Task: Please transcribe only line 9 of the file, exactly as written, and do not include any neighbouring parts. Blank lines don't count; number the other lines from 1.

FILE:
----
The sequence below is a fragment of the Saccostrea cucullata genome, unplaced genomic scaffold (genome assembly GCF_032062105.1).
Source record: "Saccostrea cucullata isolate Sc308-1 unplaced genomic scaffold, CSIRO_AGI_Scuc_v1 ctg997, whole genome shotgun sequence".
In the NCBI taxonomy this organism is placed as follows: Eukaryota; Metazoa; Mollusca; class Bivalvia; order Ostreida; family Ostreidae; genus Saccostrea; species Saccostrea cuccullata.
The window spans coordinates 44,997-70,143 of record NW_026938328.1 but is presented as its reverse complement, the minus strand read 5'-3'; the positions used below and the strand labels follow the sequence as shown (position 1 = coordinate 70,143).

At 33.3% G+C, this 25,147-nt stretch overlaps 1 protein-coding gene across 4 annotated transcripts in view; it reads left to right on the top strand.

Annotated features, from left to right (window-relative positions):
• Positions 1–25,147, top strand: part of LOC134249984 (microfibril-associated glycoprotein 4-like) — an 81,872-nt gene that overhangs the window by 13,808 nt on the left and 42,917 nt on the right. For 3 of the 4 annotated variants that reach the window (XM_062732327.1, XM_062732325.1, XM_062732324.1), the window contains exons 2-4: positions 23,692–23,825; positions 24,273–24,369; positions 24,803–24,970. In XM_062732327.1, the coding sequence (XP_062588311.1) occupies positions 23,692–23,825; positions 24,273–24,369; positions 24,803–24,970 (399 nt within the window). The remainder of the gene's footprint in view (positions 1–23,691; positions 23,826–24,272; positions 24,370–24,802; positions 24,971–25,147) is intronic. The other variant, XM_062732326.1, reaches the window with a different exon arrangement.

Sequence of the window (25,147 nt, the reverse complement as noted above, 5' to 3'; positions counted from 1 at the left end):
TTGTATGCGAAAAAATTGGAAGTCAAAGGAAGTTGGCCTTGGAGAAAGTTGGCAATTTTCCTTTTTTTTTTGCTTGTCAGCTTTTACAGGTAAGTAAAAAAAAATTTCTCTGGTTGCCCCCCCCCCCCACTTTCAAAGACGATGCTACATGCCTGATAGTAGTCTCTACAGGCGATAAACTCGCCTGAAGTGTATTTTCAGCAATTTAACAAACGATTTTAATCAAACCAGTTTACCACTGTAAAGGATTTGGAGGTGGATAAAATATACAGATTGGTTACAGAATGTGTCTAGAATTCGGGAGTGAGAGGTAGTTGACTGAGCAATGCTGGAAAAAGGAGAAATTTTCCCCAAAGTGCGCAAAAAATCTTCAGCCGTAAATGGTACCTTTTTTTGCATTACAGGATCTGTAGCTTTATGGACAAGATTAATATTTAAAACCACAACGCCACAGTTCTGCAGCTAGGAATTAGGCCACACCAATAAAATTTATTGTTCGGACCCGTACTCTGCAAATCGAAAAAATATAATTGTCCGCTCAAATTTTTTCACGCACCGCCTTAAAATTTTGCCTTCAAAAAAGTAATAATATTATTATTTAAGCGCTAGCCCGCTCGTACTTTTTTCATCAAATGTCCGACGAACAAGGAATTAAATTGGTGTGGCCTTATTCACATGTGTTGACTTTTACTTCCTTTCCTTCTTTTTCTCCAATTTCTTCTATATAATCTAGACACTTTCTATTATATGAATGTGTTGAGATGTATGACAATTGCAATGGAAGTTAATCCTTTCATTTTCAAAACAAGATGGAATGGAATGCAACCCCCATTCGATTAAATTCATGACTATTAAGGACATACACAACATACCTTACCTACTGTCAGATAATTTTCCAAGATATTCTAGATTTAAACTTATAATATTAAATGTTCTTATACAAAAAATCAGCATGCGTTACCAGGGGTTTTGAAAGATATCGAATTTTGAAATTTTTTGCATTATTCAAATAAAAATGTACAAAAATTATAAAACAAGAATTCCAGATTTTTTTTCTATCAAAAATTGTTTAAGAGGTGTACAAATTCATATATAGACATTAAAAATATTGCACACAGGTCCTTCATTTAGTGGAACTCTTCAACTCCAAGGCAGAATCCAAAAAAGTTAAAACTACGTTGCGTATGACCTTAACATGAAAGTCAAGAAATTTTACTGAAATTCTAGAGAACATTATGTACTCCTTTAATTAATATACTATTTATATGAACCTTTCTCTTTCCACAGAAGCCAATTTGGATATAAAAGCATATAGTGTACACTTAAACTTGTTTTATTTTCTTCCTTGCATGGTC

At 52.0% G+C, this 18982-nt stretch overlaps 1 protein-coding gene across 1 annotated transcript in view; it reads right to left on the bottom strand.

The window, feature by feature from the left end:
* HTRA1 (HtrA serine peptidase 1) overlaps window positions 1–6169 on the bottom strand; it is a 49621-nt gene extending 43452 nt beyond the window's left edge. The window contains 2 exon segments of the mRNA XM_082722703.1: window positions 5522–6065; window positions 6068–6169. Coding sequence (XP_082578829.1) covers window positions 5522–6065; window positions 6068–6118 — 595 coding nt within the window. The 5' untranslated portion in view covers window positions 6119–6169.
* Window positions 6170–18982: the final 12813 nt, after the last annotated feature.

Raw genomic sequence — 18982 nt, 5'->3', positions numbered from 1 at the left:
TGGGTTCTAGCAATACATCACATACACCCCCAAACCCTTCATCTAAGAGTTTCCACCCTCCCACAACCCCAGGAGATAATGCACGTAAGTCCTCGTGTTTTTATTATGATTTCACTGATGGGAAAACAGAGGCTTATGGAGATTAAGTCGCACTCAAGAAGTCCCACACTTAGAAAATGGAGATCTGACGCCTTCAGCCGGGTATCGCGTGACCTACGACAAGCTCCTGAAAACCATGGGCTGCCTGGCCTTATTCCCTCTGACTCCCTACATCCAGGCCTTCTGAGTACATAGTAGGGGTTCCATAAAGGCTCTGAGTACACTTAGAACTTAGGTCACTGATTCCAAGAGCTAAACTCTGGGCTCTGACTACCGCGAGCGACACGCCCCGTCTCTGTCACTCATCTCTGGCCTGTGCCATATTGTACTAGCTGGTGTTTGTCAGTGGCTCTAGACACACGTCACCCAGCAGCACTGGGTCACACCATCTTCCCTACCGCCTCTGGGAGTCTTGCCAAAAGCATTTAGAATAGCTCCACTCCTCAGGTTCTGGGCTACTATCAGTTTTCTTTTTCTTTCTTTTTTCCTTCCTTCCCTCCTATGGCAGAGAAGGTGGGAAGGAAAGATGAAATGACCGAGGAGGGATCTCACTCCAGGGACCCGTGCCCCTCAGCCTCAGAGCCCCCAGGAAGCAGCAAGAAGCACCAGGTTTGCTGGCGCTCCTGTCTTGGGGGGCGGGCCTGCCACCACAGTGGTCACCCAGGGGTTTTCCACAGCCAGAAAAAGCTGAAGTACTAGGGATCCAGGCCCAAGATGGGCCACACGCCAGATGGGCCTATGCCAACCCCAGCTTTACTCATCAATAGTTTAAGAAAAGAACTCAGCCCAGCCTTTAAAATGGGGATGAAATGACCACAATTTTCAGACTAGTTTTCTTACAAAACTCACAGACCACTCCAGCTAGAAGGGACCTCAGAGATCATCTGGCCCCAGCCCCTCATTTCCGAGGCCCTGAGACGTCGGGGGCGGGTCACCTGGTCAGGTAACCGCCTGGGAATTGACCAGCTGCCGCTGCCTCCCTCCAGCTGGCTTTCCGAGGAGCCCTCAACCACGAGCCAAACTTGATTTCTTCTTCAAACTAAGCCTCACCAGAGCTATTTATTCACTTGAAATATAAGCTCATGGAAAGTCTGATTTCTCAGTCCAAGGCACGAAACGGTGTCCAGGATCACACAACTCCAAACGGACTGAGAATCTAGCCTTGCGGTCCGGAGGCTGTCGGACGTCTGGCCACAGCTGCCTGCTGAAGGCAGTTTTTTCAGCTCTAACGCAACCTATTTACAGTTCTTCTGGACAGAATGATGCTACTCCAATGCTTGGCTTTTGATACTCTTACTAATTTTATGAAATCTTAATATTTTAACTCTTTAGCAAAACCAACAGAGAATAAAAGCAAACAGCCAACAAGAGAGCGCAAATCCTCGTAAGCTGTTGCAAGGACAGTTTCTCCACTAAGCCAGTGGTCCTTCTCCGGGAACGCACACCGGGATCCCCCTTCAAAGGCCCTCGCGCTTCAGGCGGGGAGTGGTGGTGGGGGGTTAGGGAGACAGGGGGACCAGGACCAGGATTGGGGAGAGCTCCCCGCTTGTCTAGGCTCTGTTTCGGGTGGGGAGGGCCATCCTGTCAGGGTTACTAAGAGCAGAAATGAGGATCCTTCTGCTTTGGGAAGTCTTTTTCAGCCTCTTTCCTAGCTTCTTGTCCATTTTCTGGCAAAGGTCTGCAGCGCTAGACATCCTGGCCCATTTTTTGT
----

TTGTATGCGAAAAAATTGGAAGTCAAAGGAAGTTGGCCTTGGAGAAAGTTGGCAATTTTCCTTTTTTTTTTGCTTGTCAGCTTTTACAGGTAAGTAAAAAAAAATTTCTCTGGTTGCCCCCCCCCCCCACTTTCAAAGACGATGCTACATGCCTGATAGTAGTCTCTACAGGCGATAAACTCGCCTGAAGTGTATTTTCAGCAATTTAACAAACGATTTTAATCAAACCAGTTTACCACTGTAAAGGATTTGGAGGTGGATAAAATATACAGATTGGTTACAGAATGTGTCTAGAATTCGGGAGTGAGAGGTAGTTGACTGAGCAATGCTGGAAAAAGGAGAAATTTTCCCCAAAGTGCGCAAAAAATCTTCAGCCGTAAATGGTACCTTTTTTTGCATTACAGGATCTGTAGCTTTATGGACAAGATTAATATTTAAAACCACAACGCCACAGTTCTGCAGCTAGGAATTAGGCCACACCAATAAAATTTATTGTTCGGACCCGTACTCTGCAAATCGAAAAAATATAATTGTCCGCTCAAATTTTTTCACGCACCGCCTTAAAATTTTGCCTTCAAAAAAGTAATAATATTATTATTTAAGCGCTAGCCCGCTCGTACTTTTTTCATCAAATGTCCGACGAACAAGGAATTAAATTGGTGTGGCCTTATTCACATGTGTTGACTTTTACTTCCTTTCCTTCTTTTTCTCCAATTTCTTCTATATAATCTAGACACTTTCTATTATATGAATGTGTTGAGATGTATGACAATTGCAATGGAAGTTAATCCTTTCATTTTCAAAACAAGATGGAATGGAATGCAACCCCCATTCGATTAAATTCATGACTATTAAGGACATACACAACATACCTTACCTACTGTCAGATAATTTTCCAAGATATTCTAGATTTAAACTTATAATATTAAATGTTCTTATACAAAAAATCAGCATGCGTTACCAGGGGTTTTGAAAGATATCGAATTTTGAAATTTTTTGCATTATTCAAATAAAAATGTACAAAAATTATAAAACAAGAATTCCAGATTTTTTTTCTATCAAAAATTGTTTAAGAGGTGTACAAATTCATATATAGACATTAAAAATATTGCACACAGGTCCTTCATTTAGTGGAACTCTTCAACTCCAAGGCAGAATCCAAAAAAGTTAAAACTACGTTGCGTATGACCTTAACATGAAAGTCAAGAAATTTTACTGAAATTCTAGAGAACATTATGTACTCCTTTAATTAATATACTATTTATATGAACCTTTCTCTTTCCACAGAAGCCAATTTGGATATAAAAGCATATAGTGTACACTTAAACTTGTTTTATTTTCTTCCTTGCATGGTC